Tuesday, 14 June 2022

Book Review: A Song With Teeth by T. Frohock

This is the third novel in the series, and though they are designed so you can read each book independently, you do get more out of the by reading them in order as the characters and some story arcs continue from earlier books. The author does include a quick spoiler free synopsis of prior books if you do decide to skip ahead. You can find my reviews of the previous novellas and books here:

Los Nefilim (novella collection)
Where Oblivion Lies
Carved From Stone and Dream

Pros: complex worldbuilding, wonderful family relationships, interesting characters


It’s 1943 and the Nazi’s have occupied France. Los Nefilim lost the Spanish civil war and are helping with the French resistance. Diago is acting as a double agent with his daimon-kin and running several lines of spies. Ysabel is sent to retrieve important manuscript pages that carry parts of a spell that will help the allies in their planned invasion. Meanwhile Guillermo’s brother is consolidating his power as the new leader of Die Nefilim.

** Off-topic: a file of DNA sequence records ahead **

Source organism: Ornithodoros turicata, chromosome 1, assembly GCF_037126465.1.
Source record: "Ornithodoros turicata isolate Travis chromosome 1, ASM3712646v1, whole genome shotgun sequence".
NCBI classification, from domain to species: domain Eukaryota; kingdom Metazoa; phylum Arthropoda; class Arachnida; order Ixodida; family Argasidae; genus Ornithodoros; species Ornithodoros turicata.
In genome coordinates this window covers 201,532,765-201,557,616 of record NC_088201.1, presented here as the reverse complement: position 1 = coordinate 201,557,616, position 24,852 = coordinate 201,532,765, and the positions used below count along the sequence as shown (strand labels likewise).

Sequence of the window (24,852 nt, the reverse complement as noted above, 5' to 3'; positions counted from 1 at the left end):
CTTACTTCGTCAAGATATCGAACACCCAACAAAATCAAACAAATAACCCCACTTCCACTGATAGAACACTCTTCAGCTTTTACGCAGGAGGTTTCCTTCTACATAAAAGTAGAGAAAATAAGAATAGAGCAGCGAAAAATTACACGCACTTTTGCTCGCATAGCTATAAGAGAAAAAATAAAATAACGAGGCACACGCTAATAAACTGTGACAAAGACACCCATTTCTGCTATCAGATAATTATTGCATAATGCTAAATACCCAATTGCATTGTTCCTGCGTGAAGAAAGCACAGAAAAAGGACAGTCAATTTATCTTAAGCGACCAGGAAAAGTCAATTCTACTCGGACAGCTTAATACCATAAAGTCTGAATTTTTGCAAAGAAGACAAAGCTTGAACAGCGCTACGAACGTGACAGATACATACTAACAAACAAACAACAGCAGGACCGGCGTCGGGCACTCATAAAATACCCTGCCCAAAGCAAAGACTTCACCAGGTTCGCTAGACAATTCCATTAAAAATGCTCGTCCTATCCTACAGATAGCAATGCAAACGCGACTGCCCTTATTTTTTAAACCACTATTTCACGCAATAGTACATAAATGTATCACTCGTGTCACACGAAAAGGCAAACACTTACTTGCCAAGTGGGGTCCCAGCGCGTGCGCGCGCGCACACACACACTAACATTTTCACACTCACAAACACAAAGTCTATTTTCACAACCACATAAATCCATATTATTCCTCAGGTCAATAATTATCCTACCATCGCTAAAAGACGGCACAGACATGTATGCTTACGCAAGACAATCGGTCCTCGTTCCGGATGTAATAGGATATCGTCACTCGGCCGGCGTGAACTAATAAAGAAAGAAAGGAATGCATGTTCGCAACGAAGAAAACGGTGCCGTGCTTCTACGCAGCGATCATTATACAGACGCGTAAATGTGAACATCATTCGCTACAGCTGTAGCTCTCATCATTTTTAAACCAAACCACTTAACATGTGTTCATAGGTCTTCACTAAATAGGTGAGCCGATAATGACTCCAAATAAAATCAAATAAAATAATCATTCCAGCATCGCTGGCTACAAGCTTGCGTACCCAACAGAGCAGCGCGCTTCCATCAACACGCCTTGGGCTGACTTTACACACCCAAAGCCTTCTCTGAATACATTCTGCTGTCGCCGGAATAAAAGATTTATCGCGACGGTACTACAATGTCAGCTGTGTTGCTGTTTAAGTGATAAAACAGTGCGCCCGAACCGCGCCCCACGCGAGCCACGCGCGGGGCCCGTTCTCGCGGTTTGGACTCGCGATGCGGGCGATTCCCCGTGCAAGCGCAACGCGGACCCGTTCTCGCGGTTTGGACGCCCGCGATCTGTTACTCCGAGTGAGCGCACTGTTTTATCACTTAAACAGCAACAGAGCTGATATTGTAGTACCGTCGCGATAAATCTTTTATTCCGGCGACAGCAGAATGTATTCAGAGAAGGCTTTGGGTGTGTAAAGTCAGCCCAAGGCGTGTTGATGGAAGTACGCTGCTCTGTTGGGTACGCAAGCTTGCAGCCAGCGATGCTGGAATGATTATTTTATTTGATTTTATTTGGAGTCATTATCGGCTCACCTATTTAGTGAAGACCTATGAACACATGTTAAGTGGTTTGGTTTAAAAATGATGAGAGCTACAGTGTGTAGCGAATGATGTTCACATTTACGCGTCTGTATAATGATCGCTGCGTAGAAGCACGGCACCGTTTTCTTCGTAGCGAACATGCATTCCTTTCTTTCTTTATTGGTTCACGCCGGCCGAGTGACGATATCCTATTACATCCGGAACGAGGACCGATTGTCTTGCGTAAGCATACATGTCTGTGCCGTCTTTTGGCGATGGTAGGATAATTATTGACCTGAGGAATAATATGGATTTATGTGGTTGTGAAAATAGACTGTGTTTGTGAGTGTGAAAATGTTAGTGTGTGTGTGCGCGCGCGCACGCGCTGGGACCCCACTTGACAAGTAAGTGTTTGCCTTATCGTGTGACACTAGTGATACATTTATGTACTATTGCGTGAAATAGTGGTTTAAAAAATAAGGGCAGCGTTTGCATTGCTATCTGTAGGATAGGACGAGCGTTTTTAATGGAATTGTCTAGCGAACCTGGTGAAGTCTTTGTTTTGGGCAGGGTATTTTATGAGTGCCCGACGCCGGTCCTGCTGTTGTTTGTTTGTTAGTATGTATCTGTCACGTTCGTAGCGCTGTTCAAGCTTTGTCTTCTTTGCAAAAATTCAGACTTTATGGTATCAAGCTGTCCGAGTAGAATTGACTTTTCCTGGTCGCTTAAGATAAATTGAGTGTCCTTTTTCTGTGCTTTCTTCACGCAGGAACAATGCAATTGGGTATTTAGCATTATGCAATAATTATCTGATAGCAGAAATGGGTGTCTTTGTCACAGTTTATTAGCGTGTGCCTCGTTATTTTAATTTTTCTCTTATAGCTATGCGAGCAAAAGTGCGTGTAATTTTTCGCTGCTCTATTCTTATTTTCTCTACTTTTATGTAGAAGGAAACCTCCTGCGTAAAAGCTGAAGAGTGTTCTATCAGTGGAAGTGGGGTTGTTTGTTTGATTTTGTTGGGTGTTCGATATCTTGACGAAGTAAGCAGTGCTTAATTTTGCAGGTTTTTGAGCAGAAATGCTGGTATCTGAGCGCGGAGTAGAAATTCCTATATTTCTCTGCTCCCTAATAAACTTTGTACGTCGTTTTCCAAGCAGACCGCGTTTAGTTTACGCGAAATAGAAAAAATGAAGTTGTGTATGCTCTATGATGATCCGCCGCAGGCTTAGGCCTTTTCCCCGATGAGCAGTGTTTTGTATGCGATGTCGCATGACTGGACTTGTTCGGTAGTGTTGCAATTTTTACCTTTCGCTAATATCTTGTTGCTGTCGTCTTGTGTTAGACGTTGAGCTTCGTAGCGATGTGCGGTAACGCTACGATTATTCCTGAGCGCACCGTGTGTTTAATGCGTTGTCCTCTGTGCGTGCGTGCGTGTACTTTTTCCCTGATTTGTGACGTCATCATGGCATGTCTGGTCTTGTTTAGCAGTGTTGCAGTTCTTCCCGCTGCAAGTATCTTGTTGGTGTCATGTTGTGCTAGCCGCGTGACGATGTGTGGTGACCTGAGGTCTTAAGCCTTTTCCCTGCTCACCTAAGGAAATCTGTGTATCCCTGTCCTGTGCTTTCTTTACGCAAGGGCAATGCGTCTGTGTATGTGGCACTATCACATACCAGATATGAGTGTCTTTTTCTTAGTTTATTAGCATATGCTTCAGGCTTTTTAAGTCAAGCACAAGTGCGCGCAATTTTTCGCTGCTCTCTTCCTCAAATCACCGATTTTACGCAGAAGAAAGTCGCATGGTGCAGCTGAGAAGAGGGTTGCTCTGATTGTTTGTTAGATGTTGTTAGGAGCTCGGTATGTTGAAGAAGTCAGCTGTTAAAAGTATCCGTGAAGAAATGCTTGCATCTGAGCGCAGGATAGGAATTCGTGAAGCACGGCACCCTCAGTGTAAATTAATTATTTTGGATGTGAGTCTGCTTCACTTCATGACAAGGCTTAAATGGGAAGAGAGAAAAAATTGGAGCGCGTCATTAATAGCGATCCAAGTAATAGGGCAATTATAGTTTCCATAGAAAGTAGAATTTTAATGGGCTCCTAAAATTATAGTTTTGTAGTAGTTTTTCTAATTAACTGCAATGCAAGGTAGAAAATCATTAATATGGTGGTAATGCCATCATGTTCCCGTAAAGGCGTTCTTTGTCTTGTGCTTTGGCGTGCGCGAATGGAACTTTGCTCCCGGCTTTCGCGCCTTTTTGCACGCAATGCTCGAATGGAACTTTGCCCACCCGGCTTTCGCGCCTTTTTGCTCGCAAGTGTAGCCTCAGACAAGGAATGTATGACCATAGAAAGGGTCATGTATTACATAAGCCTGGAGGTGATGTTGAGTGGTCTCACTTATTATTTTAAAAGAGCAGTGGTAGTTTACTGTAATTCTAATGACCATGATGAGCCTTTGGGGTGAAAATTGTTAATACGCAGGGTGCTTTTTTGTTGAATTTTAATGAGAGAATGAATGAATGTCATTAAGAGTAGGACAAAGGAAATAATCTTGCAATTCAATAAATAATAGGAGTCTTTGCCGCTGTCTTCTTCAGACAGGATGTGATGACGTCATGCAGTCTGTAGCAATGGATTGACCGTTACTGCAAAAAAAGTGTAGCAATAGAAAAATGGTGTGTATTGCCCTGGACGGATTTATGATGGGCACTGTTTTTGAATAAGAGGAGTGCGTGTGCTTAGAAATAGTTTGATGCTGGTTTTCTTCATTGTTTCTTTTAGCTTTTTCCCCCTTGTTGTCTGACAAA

It’s a slow-burn spy novel that gives each character several unforseen twists to their story.

The background is complex and there is some terminology you need to learn (there’s a glossary at the back to help you out). The books deal with angels, daimons, and nefilim (or nephilim) the offspring of humans and angels/daimons.

While there are some disturbing scenes, they’re short and important to the story, like Nico’s time at a concentration camp.

It feels rare to see loving relationships in SF/F so to get two in this series was wonderful. Diago and Miquel have something special. They’re such good parents and handle the trials they’re dealt with love and compassion. Similarly Guillermo and Juanita also have a great relationship, and have raised Ysabel to be a good leader. Having the kids reflect on what their parents taught them about handling fear and acting calm under pressure was really cool.

This is a great series. It can be hard to take all at once (there’s one off page rape that’s central to the story and several on page scenes of torture), but it’s also got some brilliant family love (both straight and queer). If you’re looking for strong relationships and interesting spy stories in a historical setting, pick these up.

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